Going from Thailand’s sunny peak season to Indonesia’s predicted thunderstorms sounds like a terrible idea, I know. In some ways it was, but in many respects I’m glad we did it. Exploring Indonesia during the rainy season came with plenty of challenges, but because of the low points – like having no clean, dry clothes, or being unable to leave our clammy little rooms because of flooding, we were so grateful when the sunshine decided to make an appearance. One morning we even woke up at 5:45am, climbed a big hill and watched the sunrise, just to see the sun in all its glory. In Thailand I’d already started to take it for granted.
I guess we thought that after 3 weeks of sticky heat and sunburn in the land of smiles we wouldn’t mind the odd thunderstorm in the heart of the tropics. Well, we were wrong in some ways. We missed the promise of sunshine almost immediately. We’d taken blue skies away from the equation, doubled the stickiness and added flooding and thunder. Not exactly the change of pace we had in mind. We had no idea it was going to rain quite that much, which is a shame when you’re visiting Ubud’s beautiful Tegenungan waterfall (pictured above) or hitting the reggae bars in Gili T. In some ways however, rainy season is a great time to explore Indonesia. And if it had been sunny all the time, the temptation to do nothing but sun myself on the beach would have been all too great. Plus, we were still able to fulfil our dream of seeing Komodo dragons and trekking across Rinca island, so nothing was lost. Here are a few things we learned about visiting Bali, The Gili islands, Labuan Bajo and the Komodo region during the low season.
1. There is still sunshine, I promise
You will literally clap and cheer when it comes. It will generally either rain in the morning and brighten up, or the rain will come mid afternoon after a morning of sun. Plus it’s still hot, so your wardrobe is exactly the same, with the small factor of wearing a very stylish waterproof poncho on top.
2. Low season means fewer tourists…
…and fewer tourists means cheap accommodation, less crowded attractions, better chances of seeing the wildlife and the opportunity to get to know the locals.
3. You can party all year round in Gili T
There just tends to be one or two bars that everyone goes to depending on the night. The narrow streets aren’t full of drunk people, either.
4. Scuba diving trips are quieter…
…so you get a much more personal service. You can pretty much dive in any weather in Gili T because the dive sites are so close to the island. January/February time is also a great time for spotting the most marine life diving and snorkelling in Komodo. We were lucky enough to dive with 6m-wide manta rays (unbelievable), sharks, turtles and hundreds and hundreds of fish.
5. You can still get a boat from Labuan Bajo to see the Komodo dragons!
When we booked our flight from Bali to Labuan Bajo, we thought our chances of getting a boat were slim, but as long as the seas aren’t too rough (and it’s down to you to judge) then there will be a captain willing to take you. The boat journey from Labuan Bajo to Rinca takes 2 hours (4 to Komodo) and is very sheltered by the many (staggeringly beautiful) neighbouring islands. I wouldn’t recommend taking the boat from Lombok, which is pretty much open sea and likely to be very rough and actually quite risky. Boats have been known to sink on this route in the past!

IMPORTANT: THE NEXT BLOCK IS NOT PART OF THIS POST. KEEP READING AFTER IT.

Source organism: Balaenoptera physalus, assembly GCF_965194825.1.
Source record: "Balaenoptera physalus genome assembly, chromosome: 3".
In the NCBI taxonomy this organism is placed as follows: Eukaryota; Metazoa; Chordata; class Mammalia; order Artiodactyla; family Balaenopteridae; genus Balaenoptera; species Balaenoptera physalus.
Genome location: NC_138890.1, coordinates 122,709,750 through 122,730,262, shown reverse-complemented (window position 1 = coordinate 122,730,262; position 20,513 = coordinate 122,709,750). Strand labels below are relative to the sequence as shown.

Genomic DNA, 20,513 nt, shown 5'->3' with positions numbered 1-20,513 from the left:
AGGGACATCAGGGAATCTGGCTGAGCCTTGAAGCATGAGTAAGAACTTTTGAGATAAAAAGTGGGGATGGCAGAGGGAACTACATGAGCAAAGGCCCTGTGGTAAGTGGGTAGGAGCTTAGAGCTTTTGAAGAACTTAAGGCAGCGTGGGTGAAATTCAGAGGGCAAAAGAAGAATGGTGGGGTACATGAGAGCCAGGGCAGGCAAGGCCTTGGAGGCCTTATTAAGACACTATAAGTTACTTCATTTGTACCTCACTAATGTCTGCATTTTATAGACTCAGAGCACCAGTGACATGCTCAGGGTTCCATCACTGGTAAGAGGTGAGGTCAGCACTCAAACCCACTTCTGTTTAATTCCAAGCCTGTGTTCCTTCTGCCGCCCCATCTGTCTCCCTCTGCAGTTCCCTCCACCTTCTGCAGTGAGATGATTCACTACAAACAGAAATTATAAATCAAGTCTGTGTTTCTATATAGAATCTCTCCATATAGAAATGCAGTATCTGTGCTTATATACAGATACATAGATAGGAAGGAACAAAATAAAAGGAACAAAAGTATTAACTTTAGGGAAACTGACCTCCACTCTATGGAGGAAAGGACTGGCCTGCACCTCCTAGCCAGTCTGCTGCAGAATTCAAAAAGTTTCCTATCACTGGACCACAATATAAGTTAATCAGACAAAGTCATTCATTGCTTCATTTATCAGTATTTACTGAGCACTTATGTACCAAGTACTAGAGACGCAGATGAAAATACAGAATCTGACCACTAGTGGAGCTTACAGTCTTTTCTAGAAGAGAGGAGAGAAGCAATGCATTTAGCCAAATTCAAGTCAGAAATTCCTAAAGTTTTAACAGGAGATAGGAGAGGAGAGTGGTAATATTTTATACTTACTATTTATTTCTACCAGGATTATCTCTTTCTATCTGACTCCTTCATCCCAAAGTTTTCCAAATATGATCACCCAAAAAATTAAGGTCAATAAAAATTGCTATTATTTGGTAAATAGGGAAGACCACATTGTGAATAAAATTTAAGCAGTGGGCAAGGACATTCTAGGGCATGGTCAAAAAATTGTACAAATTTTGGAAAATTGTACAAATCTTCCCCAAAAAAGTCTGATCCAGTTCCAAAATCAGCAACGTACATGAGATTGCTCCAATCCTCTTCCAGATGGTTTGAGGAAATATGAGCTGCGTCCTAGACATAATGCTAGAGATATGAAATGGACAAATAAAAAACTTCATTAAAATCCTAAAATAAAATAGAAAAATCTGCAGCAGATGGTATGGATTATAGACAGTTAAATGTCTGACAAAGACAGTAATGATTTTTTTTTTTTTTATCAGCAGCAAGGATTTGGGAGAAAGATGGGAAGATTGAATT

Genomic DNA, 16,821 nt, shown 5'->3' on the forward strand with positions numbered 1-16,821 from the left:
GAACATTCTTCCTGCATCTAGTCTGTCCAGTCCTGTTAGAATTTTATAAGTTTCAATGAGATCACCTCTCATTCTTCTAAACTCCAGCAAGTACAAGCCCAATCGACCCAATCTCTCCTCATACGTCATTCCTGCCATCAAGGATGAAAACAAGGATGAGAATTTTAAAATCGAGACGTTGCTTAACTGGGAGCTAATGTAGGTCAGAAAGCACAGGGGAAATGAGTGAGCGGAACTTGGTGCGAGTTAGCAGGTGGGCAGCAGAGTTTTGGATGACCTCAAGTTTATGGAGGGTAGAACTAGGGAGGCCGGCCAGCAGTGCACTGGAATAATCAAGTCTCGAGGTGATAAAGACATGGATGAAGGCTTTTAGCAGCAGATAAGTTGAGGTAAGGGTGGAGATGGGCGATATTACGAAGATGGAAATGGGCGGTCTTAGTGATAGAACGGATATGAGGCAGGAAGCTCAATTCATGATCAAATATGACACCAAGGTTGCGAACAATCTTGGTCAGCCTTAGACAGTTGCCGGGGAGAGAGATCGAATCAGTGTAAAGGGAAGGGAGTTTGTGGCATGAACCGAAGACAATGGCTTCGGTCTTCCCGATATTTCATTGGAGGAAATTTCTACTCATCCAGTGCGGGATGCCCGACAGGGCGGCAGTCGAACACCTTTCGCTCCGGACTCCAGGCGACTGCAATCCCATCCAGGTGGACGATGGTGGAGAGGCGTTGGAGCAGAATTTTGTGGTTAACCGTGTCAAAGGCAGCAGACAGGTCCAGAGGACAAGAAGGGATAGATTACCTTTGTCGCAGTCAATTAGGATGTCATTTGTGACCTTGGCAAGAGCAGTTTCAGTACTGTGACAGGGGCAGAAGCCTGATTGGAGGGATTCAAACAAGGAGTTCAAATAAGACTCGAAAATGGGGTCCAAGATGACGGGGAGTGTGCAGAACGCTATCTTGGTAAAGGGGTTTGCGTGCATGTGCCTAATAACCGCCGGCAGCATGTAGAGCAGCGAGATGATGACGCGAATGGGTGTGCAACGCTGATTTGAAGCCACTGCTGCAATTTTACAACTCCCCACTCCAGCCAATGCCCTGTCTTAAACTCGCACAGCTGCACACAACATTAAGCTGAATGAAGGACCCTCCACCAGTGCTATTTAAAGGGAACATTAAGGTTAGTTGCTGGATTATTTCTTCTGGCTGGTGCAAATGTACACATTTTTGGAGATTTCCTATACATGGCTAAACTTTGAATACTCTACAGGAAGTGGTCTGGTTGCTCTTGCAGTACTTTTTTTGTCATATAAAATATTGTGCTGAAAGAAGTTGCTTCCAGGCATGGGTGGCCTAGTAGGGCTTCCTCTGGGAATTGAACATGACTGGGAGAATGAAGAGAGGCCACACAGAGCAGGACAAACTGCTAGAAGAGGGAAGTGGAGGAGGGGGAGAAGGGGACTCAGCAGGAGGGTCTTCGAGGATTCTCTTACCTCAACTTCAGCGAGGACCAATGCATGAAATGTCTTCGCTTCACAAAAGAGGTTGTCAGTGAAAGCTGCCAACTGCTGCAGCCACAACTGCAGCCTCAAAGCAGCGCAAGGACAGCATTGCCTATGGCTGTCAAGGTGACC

1. Rough seas
Admittedly, some boat journeys were petty hairy. If you’re prone to seasickness or don’t fancy the idea of being on a little wooden boat in the rain, then maybe steer clear. Choose your boat wisely, especially if you’re diving in Komdo. Some dive sites will be off limits due to strong currents, but generally a bit of current means more fish and more fish means a higher chance of seeing sharks and mantas.
2. You might be without electricity…
…and worst of all, WiFi. Most bars and restaurants will have generators just in case but it can be very annoying if your accommodation doesn’t. I’m so glad we took a good torch, and a power bar to charge our phones, but it feels pretty good just to embrace it.
3. Say goodbye to your tan
It’s a sad fact of life that that hard-earned tan is likely to disappear when your sunbathing hours are limited.
4. You will dream of having dry feet
It’s far too hot for wellies, so your poor little feet will endure vast muddy puddles in nothing but trusty havaianas.
5. It is quite hard work (kind of)
Add all the above together with lugging your huge backpack around in the rain, being stranded in the middle of nowhere on your moped whilst it floods, worrying incessantly about the safety of your phone/camera/laptop and being forced to eat at the nearest rather than the best places, and you get the gist. It was pretty fun though.
I don’t regret exploring Indonesia in the rain, as much as I’ve always had a great time at water-logged British festivals. It was fun, a bit silly and I have so many memories of our hilarious hardships. No two days were the same. However, for future reference, I’m pretty sure we’ll appreciate the sun in peak season next time we visit.
2 Replies to “Indonesia in rainy season: the ups and downs”
Love this post! We are currently in Bali and oh boy does it like to rain. I can’t believe the size of the Komodo Dragons you saw, jealous! We saw three small ones in the jungle in Malaysia and when we got back, a guy told us giant ones can eat you haha I was chasing them for a photo. Glad you still made the most of rainy season 😃
Thanks so much for reading! Hope you’re having a great time despite the rain – I can definitely recommend trekking it to Rinca or Komodo to the the dragons. The scenery is breathtaking as well. Enjoy the rest of your travels 🙂